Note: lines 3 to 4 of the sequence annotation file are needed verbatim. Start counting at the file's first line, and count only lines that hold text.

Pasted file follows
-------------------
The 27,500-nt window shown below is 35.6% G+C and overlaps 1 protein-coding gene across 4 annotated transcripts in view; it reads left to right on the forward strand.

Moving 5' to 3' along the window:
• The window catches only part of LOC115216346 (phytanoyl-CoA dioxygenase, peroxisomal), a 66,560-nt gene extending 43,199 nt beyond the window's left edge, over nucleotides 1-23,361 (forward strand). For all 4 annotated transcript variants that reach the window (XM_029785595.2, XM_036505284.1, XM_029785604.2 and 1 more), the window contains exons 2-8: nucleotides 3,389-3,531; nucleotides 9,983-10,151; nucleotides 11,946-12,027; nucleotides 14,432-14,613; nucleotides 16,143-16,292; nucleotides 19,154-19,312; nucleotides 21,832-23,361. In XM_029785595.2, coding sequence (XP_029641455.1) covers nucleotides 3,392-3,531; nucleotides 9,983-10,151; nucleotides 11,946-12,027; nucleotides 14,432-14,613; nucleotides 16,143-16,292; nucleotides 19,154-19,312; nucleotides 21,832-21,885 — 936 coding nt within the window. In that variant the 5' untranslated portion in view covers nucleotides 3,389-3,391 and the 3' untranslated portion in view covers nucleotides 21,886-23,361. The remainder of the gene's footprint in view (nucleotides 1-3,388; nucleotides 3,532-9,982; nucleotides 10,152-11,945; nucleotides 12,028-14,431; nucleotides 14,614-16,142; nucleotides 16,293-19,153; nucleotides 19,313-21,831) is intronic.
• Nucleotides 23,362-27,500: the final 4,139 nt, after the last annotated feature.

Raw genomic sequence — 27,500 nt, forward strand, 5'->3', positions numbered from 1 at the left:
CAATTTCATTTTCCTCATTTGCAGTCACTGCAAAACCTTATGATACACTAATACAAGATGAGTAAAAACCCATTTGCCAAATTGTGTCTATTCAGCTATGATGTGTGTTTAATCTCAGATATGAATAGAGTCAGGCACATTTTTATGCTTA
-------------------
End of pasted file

• The window catches only part of LOC115216346 (phytanoyl-CoA dioxygenase, peroxisomal), a 66,560-nt gene extending 43,199 nt beyond the window's left edge, over nucleotides 1-23,361 (forward strand). For all 4 annotated transcript variants that reach the window (XM_029785595.2, XM_036505284.1, XM_029785604.2 and 1 more), the window contains exons 2-8: nucleotides 3,389-3,531; nucleotides 9,983-10,151; nucleotides 11,946-12,027; nucleotides 14,432-14,613; nucleotides 16,143-16,292; nucleotides 19,154-19,312; nucleotides 21,832-23,361. In XM_029785595.2, coding sequence (XP_029641455.1) covers nucleotides 3,392-3,531; nucleotides 9,983-10,151; nucleotides 11,946-12,027; nucleotides 14,432-14,613; nucleotides 16,143-16,292; nucleotides 19,154-19,312; nucleotides 21,832-21,885 — 936 coding nt within the window. In that variant the 5' untranslated portion in view covers nucleotides 3,389-3,391 and the 3' untranslated portion in view covers nucleotides 21,886-23,361. The remainder of the gene's footprint in view (nucleotides 1-3,388; nucleotides 3,532-9,982; nucleotides 10,152-11,945; nucleotides 12,028-14,431; nucleotides 14,614-16,142; nucleotides 16,293-19,153; nucleotides 19,313-21,831) is intronic.
• Nucleotides 23,362-27,500: the final 4,139 nt, after the last annotated feature.